I understood that my parents were concerned over my well-being, as they have not seen pathways other than STEM, but I was sure that I had found my future. Frankly, my parents are not the stereotypical Asian tiger parents who watch over every one of their children’s moves, and for that I am grateful. However, sometimes I still feel that they and other people around me are trying to sway me in some form.

My grandparents, who grew up in a completely different world than I, are completely reticent to change.  Since I was young, I’ve been in frequent contact with my grandparents in Taiwan, despite the oceans between us. Most conversations center around what is happening in our respective countries but wander to the children’s futures. Although my grandparents are the nicest people in the world, they get my blood boiling when they ask why I do not want to go into engineering like my parents. 

Thankfully, saying that I want to be a lawyer appeased some of the backlash, because lawyers earn decent wages, but I was criticized for “wasting” the opportunities available to me in Silicon Valley. They felt that I had so many resources at my disposal and were confused as to why I did not utilize them. I do not blame them. Their culture and society diverges from that of America. In Taiwan, wages are low and monetary demands are high. Anything, including giving up your passion to pursue an education and job that would earn money, is not only common but also encouraged.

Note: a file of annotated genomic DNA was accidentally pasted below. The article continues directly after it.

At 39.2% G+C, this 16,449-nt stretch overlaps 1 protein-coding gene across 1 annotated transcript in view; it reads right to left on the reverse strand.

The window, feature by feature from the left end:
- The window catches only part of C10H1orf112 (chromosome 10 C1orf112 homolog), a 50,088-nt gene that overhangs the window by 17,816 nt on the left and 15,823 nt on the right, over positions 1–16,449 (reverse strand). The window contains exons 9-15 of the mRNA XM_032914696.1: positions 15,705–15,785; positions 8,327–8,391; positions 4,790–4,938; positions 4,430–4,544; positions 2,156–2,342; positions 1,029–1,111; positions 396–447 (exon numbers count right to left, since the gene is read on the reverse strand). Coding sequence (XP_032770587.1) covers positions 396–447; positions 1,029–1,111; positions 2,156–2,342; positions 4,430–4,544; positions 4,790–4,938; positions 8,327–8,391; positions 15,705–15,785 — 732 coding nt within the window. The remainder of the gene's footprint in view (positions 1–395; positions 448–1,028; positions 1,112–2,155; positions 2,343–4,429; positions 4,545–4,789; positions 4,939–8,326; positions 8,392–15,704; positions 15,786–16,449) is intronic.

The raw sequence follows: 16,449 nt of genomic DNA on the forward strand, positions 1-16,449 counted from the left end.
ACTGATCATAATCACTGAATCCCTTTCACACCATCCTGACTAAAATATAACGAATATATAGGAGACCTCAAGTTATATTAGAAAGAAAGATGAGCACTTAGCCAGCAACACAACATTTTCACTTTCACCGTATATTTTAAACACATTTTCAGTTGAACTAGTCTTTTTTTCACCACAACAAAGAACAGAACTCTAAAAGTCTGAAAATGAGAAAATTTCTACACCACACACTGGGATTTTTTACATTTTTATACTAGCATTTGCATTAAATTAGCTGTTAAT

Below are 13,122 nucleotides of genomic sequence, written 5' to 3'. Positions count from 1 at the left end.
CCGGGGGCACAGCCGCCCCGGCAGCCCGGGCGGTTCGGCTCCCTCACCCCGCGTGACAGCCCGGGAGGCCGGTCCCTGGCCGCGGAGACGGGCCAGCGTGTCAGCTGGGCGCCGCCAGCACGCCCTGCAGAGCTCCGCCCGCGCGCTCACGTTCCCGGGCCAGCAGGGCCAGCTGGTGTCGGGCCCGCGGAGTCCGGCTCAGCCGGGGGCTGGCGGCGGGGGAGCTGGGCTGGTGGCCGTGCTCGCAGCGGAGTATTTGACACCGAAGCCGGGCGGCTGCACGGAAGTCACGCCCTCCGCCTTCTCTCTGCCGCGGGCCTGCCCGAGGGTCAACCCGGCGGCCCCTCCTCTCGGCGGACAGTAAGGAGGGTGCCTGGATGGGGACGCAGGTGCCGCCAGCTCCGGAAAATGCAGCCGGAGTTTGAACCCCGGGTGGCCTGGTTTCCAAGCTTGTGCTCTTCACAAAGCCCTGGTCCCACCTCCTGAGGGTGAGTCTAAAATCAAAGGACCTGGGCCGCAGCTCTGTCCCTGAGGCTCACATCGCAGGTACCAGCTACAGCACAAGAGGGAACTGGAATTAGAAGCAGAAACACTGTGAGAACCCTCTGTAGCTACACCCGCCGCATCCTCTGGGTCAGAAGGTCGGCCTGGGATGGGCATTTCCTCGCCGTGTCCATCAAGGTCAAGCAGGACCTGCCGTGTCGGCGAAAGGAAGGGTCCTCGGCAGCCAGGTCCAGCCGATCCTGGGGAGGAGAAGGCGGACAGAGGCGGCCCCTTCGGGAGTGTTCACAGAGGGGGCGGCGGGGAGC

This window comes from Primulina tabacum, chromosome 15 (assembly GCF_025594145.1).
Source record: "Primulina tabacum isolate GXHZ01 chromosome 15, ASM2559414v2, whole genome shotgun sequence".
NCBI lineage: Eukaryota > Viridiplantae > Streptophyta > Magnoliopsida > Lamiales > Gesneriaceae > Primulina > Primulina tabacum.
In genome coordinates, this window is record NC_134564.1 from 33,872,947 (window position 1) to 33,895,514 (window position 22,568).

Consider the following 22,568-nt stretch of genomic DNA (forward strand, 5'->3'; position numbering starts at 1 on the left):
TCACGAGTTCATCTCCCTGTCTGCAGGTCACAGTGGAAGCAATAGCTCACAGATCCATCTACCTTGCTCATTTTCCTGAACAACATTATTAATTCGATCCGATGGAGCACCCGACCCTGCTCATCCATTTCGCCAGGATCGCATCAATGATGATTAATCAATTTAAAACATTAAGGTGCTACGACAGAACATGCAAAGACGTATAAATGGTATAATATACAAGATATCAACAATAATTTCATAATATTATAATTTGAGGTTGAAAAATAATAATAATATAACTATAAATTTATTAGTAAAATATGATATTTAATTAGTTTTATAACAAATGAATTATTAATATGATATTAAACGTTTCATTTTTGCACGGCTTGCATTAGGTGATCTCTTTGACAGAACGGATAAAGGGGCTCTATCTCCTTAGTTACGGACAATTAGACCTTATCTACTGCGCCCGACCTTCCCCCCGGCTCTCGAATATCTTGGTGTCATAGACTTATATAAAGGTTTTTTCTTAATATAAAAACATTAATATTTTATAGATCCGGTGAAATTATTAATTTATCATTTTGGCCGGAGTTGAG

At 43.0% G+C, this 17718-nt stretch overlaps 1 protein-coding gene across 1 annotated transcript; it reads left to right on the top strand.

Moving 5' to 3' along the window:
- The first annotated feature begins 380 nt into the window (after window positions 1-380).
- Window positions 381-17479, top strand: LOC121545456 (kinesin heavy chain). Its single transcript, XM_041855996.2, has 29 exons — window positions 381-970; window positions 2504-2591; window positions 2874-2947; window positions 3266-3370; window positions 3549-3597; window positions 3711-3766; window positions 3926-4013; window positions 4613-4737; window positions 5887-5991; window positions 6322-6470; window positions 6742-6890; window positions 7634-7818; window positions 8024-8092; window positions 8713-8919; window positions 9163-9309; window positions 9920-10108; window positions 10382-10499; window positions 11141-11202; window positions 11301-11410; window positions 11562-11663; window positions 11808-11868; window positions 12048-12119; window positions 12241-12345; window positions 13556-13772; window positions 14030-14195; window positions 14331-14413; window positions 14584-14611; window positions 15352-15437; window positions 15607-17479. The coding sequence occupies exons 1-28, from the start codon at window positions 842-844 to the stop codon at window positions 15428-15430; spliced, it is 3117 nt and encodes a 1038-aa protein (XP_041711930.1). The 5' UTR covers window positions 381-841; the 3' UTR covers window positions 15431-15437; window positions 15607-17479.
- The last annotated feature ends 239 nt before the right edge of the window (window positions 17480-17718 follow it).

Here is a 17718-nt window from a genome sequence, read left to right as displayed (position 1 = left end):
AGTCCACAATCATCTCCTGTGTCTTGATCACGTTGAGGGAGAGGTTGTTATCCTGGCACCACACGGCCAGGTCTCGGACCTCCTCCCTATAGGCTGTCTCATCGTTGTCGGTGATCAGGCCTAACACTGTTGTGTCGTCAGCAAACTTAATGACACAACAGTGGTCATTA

As I transitioned into high school, I discovered a wide variety of clubs and subjects to pursue, so much more than those in middle school. At first, I only went to political clubs like Junior State of America, Speech and Debate and Model United Nations. However, as my first semester progressed, others’ talks around campus got into my head. “What club are you joining? Math Club.” “Did you go to Science Club today?” “You are in Science Olympiad? Which team? A? Wow!” Eventually, the crowd drove me to participate.

I went to Science Club and vividly remember the presentation — because I had no clue what was happening. They were discussing large, intimidating concepts with loads of equations that made me lightheaded. Honestly, the demonstration was nice, but I felt lost because I knew that meeting was not where I was meant to be. As I left that classroom, I felt proud of myself. I knew I was different, and I was proud of it, even if it meant I stuck out and people thought that my interests were unconventional. That day changed my life, because I finally knew for certain that STEM was not right for me. It is safe to say, I never set foot into another STEM club meeting.

The past year, I spent my time doing exactly what I wanted. I joined clubs and organizations that caught my interest and passed on others that did not. Living true to myself and my passion has been so freeing because I know that I will not regret the path I chose.

I discovered that it is crucial to believe in yourself and follow your own path. If you are unsure, it is fine, but do not do something simply because others want you to. For those who feel stuck in a repetitive cycle of following others: take a risk, be yourself. From my experience, pursuing what you want is the most rewarding gift that you can give to yourself — just follow your gut and pursue your dreams.